President Saakashvili said on Monday that as a result of ‘borderisation’ process, Georgia has already lost more farmlands than Tamarasheni and Kurta had – the two villages in breakaway South Ossetia, which Georgia lost, among many other villages, as a result of the August 2008 war.
“In recent month we’ve lost control over more agriculture lands than it was in Kurta and Tamarasheni, but this time… Russia paid no political price for that,” Saakashvili said in televised comments from New York, where he is for the UN General Assembly.
He said this process of installing fences across the administrative boundary line and shifting this line deeper into the Georgian-controlled areas by the Russian troops showed that the notion as if Russia’s aggressive policy towards Georgia was a result of President Putin’s personal hatred against him is wrong.
“Now it is for sure that Russia is carrying out thought-out attack on Georgia’s sovereign borders regardless of who is in Georgia’s government,” he said. “All the political forces, government and me should show unity and firmness… to fight for [Georgia’s] interests.”
He also said that while PM Ivanishvili “has not been invited either to the United States or to any Western European state”, Georgia’s Chief Prosecutor Archil Kbilashvili visited Moscow. According to the prosecutor’s office, Kbilashvili participated in an annual conference of the International Association of Prosecutors, which was held in Moscow on September 8-12.
“Many other incomprehensible reverences were also made [before Russia] and that’s the sign of weakness,” Saakashvili said, adding that policy of appeasement before Russia will be counter-productive.
Russian troops in breakaway South Ossetia resumed this week installing fences across the administrative boundary line close to the village of Dvani. Local Georgian population complains that their farmlands are falling beyond the fences. Authorities in breakaway region deny that there is a shift of the line deeper into the Georgian-controlled areas and say that “the state border” is marked in line with the Soviet-old administrative borders of the former autonomous district of South Ossetia.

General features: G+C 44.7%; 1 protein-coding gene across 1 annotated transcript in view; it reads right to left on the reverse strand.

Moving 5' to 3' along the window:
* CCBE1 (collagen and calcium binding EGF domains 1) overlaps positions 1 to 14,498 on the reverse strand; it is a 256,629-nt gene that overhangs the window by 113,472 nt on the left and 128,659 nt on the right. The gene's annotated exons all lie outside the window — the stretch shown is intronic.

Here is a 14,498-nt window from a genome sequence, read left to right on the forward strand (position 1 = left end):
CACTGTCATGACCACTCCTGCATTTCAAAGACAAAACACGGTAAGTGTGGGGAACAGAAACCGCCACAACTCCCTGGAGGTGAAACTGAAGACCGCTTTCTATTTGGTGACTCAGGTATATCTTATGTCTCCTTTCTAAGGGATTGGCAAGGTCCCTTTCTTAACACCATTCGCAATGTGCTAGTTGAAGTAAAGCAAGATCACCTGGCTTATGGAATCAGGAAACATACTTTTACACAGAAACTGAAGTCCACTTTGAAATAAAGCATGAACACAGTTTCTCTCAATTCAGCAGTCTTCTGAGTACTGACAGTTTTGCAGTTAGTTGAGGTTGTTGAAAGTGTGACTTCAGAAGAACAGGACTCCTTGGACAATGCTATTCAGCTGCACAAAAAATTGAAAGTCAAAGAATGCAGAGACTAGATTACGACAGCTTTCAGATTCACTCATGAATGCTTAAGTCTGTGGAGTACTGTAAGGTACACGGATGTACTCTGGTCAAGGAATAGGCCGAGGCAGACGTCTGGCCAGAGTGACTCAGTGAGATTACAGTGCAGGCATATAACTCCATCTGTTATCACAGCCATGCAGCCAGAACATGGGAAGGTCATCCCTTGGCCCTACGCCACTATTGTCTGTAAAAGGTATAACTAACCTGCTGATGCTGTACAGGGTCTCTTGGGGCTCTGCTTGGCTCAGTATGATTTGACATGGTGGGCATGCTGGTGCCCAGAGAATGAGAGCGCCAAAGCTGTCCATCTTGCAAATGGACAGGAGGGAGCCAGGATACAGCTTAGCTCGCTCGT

The issue also became part of election campaign for some presidential candidates. Leader of Labor Party, Shalva Natelashvili, arrived in Dvani on September 23 and told locals that if elected he would stop ‘borderisation’ process through direct talks with the Russian leadership.
Presidential candidate, former parliament speaker Nino Burjanadze said: “When I see that borders are being changed and I hear nothing from government and see no actions from them to stop it, I have a sense that the country has no government at all.”
Presidential candidate Giorgi Targamadze, leader of the Christian-Democratic Movement, said the Georgian government is “actually incapable to stop this creeping annexation”, adding that softening of rhetoric with Russia does not work.
Georgian Dream presidential candidate Giorgi Margvelashvili said: “The Georgian state will not yield to provocations… Russia was building barb wires and walls in Europe and at the time they probably thought that it was the right policy, but like the Berlin Wall had no future, barb wires installed in Georgia have no future either.”